David Ogilvy’s Guide To Writing Ads Explained Part 16

Element 16 of David Ogilvy’s epic 1960s ad (designed with the sole purpose of positioning his billion dollar agency as the best on the planet) is the first element that goes over the top.

It’s not so much that he breaks some fundamental copywriting rules, it’s that he crushes them with his boots, then kicks them into the dirt without a care in the world.

The first of these transgressions is his use of the pseudo word “logorrhea” (and just in case we don’t get the point, he lets us know it “rhymes with diarrhea”). He has to do this because no one has a clue what he’s talking about (it truly is diarrhea).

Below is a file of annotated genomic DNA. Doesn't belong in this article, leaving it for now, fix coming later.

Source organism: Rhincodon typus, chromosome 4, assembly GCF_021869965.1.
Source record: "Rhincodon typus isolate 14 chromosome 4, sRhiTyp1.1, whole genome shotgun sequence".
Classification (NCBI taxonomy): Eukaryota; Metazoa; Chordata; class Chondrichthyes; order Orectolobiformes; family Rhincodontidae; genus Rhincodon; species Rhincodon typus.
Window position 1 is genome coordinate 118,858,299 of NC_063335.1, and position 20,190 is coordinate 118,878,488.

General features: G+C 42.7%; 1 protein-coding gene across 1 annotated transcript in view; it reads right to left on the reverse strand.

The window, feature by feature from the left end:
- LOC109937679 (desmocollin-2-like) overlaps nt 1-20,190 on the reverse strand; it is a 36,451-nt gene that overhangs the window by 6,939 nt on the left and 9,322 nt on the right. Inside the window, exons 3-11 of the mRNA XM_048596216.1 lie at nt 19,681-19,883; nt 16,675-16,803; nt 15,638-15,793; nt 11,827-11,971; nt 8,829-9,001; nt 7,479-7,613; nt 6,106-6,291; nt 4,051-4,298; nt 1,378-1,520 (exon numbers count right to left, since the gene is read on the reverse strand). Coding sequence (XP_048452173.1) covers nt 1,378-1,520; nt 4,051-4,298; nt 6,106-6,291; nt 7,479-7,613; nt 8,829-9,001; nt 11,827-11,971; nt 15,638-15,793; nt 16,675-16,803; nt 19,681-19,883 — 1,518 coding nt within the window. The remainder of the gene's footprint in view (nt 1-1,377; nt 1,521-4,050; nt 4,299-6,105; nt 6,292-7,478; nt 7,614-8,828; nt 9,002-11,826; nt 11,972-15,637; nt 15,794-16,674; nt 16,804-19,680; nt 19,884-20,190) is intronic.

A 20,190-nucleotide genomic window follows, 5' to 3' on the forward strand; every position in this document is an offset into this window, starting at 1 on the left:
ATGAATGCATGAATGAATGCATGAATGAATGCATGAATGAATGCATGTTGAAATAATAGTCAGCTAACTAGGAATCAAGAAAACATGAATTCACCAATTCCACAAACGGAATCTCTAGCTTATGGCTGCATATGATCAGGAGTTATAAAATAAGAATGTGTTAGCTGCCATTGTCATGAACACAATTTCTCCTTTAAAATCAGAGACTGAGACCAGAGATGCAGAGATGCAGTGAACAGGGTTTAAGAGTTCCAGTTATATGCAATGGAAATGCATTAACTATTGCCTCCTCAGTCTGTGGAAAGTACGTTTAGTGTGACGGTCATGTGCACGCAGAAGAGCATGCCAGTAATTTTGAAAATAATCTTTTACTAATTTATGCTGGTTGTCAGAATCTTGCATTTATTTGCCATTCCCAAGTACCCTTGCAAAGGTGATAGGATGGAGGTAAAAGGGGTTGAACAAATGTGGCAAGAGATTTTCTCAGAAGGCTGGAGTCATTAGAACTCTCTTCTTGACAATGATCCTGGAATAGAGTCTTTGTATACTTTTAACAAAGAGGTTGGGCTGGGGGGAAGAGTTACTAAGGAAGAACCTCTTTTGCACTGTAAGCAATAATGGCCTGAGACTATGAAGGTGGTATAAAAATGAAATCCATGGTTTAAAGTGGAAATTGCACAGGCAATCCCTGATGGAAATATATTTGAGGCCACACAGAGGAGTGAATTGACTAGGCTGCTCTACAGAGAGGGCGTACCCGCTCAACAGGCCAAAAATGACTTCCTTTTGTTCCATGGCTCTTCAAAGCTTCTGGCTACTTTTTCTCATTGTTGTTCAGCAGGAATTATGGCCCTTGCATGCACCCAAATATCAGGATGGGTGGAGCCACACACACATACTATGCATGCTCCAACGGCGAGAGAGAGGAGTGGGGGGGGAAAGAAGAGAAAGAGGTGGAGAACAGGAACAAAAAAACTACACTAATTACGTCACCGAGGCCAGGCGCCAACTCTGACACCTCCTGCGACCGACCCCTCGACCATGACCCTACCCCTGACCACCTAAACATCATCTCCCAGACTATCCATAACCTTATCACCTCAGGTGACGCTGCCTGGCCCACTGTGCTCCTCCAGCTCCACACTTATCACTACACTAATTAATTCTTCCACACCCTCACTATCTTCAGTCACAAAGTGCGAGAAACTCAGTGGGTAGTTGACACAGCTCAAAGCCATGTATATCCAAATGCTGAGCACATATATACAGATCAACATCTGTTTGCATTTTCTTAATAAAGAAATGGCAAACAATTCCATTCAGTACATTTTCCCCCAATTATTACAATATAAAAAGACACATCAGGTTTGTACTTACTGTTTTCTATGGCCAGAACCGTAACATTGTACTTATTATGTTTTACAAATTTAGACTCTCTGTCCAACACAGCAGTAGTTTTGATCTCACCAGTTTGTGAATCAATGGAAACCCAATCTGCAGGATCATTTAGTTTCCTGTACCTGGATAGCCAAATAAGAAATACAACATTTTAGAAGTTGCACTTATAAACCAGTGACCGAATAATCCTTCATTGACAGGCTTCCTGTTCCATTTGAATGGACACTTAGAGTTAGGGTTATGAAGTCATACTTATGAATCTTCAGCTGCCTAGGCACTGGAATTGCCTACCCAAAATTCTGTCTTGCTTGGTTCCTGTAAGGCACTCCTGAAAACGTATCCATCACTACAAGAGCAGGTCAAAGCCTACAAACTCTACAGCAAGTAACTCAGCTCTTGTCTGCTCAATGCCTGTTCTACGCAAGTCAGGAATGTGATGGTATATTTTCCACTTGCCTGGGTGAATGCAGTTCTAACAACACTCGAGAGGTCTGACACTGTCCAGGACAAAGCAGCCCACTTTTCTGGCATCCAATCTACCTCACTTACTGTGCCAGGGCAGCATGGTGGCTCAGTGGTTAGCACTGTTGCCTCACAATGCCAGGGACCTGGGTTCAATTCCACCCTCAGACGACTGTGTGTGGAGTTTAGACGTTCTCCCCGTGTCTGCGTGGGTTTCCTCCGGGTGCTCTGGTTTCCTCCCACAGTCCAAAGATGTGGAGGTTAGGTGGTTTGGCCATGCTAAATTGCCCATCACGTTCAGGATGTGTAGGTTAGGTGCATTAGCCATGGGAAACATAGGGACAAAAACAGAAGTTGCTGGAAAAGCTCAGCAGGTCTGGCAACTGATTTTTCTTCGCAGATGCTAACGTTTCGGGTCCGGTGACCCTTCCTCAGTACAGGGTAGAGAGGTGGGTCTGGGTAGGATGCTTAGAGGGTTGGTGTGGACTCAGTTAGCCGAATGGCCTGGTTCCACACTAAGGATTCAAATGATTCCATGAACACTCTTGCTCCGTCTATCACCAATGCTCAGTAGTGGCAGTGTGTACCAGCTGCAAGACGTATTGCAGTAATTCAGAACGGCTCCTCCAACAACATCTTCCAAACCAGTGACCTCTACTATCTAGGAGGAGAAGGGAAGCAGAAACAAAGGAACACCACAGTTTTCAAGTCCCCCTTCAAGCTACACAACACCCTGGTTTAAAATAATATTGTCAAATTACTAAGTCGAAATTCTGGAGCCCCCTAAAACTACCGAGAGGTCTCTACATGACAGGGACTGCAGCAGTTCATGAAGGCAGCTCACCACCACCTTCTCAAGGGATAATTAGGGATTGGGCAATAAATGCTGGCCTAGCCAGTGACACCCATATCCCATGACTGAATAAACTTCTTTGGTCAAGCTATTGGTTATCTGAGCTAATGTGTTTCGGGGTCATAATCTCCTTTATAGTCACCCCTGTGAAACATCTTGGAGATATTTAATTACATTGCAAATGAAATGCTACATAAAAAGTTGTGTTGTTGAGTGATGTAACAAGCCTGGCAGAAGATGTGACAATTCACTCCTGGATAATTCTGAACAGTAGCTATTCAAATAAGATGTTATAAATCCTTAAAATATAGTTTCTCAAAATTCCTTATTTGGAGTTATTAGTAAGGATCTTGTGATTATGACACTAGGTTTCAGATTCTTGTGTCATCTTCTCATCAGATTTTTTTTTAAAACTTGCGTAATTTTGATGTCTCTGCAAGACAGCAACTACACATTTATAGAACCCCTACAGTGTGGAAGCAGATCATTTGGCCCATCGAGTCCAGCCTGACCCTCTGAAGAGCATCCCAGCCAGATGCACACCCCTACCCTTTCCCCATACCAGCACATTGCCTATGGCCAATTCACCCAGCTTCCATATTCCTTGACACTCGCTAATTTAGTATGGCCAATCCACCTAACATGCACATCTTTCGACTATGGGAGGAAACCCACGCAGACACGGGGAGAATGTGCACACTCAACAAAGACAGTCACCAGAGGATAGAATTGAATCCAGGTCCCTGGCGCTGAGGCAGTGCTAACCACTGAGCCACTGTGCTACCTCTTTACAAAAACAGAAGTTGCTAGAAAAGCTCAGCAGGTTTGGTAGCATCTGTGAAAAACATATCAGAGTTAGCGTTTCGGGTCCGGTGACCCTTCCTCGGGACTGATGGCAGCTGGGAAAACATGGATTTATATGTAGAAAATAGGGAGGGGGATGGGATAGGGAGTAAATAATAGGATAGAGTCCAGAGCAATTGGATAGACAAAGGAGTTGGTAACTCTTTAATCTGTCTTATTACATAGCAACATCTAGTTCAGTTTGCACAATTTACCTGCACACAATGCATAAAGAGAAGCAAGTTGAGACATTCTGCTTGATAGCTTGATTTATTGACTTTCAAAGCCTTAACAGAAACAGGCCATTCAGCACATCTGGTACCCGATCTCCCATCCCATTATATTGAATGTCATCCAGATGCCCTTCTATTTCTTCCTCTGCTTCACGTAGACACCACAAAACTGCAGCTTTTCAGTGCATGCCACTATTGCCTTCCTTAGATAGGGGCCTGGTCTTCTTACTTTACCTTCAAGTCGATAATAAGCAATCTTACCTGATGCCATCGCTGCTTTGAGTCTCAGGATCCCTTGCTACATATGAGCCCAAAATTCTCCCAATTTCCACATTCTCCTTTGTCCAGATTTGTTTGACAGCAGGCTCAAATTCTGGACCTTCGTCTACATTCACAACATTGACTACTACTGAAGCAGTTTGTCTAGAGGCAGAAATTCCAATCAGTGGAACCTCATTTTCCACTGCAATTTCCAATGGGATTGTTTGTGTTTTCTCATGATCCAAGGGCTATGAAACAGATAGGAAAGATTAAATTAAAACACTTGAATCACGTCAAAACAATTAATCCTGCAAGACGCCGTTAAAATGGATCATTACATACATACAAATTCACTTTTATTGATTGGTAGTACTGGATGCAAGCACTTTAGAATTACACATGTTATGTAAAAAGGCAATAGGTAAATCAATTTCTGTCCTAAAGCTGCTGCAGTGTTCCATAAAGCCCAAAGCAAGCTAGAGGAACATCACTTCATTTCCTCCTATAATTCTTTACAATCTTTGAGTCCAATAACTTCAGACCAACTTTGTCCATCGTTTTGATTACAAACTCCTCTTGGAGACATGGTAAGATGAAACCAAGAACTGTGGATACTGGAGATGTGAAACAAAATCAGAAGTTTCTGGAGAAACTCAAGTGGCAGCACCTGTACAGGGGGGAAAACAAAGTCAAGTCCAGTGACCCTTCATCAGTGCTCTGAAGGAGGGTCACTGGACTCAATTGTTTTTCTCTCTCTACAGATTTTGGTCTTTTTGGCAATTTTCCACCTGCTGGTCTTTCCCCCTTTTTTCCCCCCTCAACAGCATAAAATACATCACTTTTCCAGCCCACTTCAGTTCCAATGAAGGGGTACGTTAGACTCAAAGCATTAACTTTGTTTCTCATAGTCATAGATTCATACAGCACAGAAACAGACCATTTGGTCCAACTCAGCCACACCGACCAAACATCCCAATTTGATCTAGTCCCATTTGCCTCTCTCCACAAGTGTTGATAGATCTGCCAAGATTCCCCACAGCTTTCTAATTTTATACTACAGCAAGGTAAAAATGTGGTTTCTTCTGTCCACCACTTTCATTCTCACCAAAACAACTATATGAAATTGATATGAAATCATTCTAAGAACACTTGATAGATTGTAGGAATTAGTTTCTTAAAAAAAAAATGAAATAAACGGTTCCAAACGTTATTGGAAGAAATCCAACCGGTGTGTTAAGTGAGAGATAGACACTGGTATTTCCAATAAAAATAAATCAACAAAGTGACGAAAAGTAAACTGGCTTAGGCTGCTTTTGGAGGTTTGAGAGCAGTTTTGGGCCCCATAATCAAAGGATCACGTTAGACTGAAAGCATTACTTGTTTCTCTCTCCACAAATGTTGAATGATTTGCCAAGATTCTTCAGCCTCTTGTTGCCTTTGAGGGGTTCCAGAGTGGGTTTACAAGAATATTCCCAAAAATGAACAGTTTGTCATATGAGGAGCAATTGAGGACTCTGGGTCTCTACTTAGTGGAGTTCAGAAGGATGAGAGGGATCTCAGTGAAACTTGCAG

The second transgression is his claim that ads are becoming far too wordy (says the man whose ad we’re reading contains nothing but words – 2000+ of them).

And the third transgression is that it’s possible to sell stuff with images alone and without a single word being said (says the man whose wordy ad does not contain a single image).

But fair enough, he’s still talking about TV advertising, and regardless of the many contradictions, people took notice and paid him more money.

As to his claim about wordless ads, despite much research, I’ve yet to uncover a single ad from Ogilvy that didn’t use words, so this element is best forgotten (if it did work, it was a short lived fad – and obviously failed to make any money – watch the video to see the contradiction).

Incidentally, if you want to get a flavour of what he was like (in sales mode), take a look at this (the intro alone is worth it for the lolz).


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